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Nick Wells

Nick Wells from The Apex in Bury St Edmunds was kind enough to answer some of our questions, just as the doors of the venue have reopened, to fill us in on how things have been going and the future plans. 

First up, let’s have a bit of an introduction – tell us a bit about yourself and your role at The Apex…

I’m Nick Wells and I’m responsible for all the programming at The Apex in Bury St Edmunds.

Has live entertainment and the arts always been in your life, and how did you get into it?

Yes it has really. I learnt the piano and trombone from the age of 11 and had a great musical life at school before going on to do a music degree. My first job in the arts world was at Eastern Arts in Cambridge (now the Arts Council) and then, through seizing various opportunities over the years, I arrived in Bury St Edmunds where I now have the complete pleasure of working at The Apex.

We know it’s been an incredibly tough year for the arts, but what have you been doing behind the scenes to keep busy?

I have spent a lot of time liaising with artists and agents and postponing shows – some of them several times. It has given us the opportunity to look at what we do and how we do it and fine tune a few things. We were also able to enjoy a few cultural gems over the last year in between lockdowns – Luke Jerram’s Gaia installation at The Apex in October 2020 was amazing and was enjoyed by c.13,000 people over 2 weeks; and we also hosted violinist Tasmin Little’s final ever public performance which was an honour and extremely emotional.

Were you fortunate enough to receive any grants or funding – if you were, how beneficial is such support?

We were delighted to receive a grant from the Arts Council from the Cultural Recovery Fund and that has been really important to us. The Apex is owned and managed by West Suffolk Council who have remained extremely supportive and recognise that The Apex has an important role in the life of the town centre.

How have you found the move to digital – have you used it to your advantage at all and do you think its positive thing for the industry?

We worked with a number of promoters to sell tickets for several streamed events in the Autumn and some of these were very well received. It was a good way for us to keep in touch with audience members and also helped a number of performers get some much-needed income.  Live streams have worked really well for some organisations, particularly those who produce their own work and mean that they have been able to reach whole new audiences, often all around the world.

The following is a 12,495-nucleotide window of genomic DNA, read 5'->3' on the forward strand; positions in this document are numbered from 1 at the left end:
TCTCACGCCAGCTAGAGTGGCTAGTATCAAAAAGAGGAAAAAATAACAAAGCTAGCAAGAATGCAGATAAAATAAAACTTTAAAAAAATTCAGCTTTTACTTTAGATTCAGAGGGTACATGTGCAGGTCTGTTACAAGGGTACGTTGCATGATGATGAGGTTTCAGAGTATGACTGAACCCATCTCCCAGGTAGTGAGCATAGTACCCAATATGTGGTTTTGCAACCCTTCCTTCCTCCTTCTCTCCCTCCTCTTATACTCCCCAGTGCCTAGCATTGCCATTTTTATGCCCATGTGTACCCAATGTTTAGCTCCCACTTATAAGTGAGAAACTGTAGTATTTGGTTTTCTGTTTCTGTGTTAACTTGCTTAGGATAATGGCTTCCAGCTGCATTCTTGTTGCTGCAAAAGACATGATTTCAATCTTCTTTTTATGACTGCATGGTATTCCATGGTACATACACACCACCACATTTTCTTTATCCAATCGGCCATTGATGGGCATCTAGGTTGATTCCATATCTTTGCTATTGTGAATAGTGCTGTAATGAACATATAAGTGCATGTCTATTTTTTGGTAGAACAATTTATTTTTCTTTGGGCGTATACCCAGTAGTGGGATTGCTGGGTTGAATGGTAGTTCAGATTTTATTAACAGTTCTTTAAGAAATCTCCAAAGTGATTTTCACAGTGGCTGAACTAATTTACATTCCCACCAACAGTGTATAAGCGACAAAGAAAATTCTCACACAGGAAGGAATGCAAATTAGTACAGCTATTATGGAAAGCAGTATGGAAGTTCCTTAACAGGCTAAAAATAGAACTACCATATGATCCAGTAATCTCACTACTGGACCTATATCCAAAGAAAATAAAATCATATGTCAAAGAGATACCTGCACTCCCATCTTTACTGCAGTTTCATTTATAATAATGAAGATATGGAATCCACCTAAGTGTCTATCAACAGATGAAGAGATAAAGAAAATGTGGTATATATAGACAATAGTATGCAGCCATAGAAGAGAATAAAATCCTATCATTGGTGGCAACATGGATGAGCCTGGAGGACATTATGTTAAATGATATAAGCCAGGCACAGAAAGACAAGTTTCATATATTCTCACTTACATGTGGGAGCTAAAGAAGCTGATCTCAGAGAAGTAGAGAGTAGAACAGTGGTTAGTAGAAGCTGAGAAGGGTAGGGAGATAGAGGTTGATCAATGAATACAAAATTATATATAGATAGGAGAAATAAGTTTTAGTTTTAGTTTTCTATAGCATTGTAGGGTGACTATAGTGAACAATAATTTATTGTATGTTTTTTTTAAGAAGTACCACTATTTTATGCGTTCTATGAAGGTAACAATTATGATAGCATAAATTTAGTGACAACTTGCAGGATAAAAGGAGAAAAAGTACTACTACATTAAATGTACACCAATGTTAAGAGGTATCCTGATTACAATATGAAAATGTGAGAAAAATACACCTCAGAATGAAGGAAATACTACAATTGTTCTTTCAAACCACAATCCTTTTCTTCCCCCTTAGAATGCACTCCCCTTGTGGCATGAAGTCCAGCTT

You have just reopened with a socially distanced season – can you tell us a bit more about it, and how has it been so far?

We have just done our first gig of the year – the Yiddish Twist Orchestra – to a socially distanced, capacity audience. It was also the band’s first gig of the year and it felt very special to have musicians and an audience in The Apex. We have a handful of other shows coming up – Suffolk singer-songwriter Bessie Turner also played for us over the late May bank holiday too. Richard Digance is coming in to do four gigs in two days. Jazz vocalist Joanna Eden is bringing her band and we have the wonderful Cuban-born jazz violinist Omar Puente bringing his band. Ticket sales have been pretty strong and I think people are generally delighted to be able to come out and see some great music.

What safety measures do you have in place?

The team here have worked extremely hard to make sure that the audience feel safe. We are still maintaining 2 metres social distancing and while it means that we can’t get a huge number of people in, it does mean that we are keeping people safe. There is a one-way system in place to go in and out of the building and also the auditorium; there is regular cleaning; hand sanitizer stations are placed at key locations; people are asked to wear face coverings and track and trace is in place.  Several people have commented about how safe they have felt coming here.

Do you have any other exciting plans or projects?

We are keeping everything crossed that we will be able to open at full capacity from 21 June and if so, we are really looking forward to welcoming the Aurora Orchestra with Nicola Benedetti at the beginning of July. And then as we go into the Autumn the programme gets extremely busy; there is a lot on sale now and there are some things in the pipeline that will be great if I can get them over the line.

While we await the full-scale return of live shows or to those that may be sceptical to return just yet, what would you suggest fans of the arts can do to keep supporting the industry?

Venues everywhere are working extremely hard to ensure that people are safe and if you are concerned then do get in touch with them and I am sure they will be happy to explain what measures they have in place. Our experience so far has been that people have enjoyed coming out and performers and venue staff alike have been delighted to welcome the audience in.  I have enjoyed some great art and culture on the television and have thrown myself into my fair share of box sets and films, but nothing beats the shared experience of enjoying something live in a great venue.

Thank you to Nick for his time.

For updates on the latest news and shows at The Apex, be sure to visit

Molly Richardson
Molly has a passion for all things entertainment. When not at the theatre, cinema or a concert, she's often found reviewing or blogging about it!

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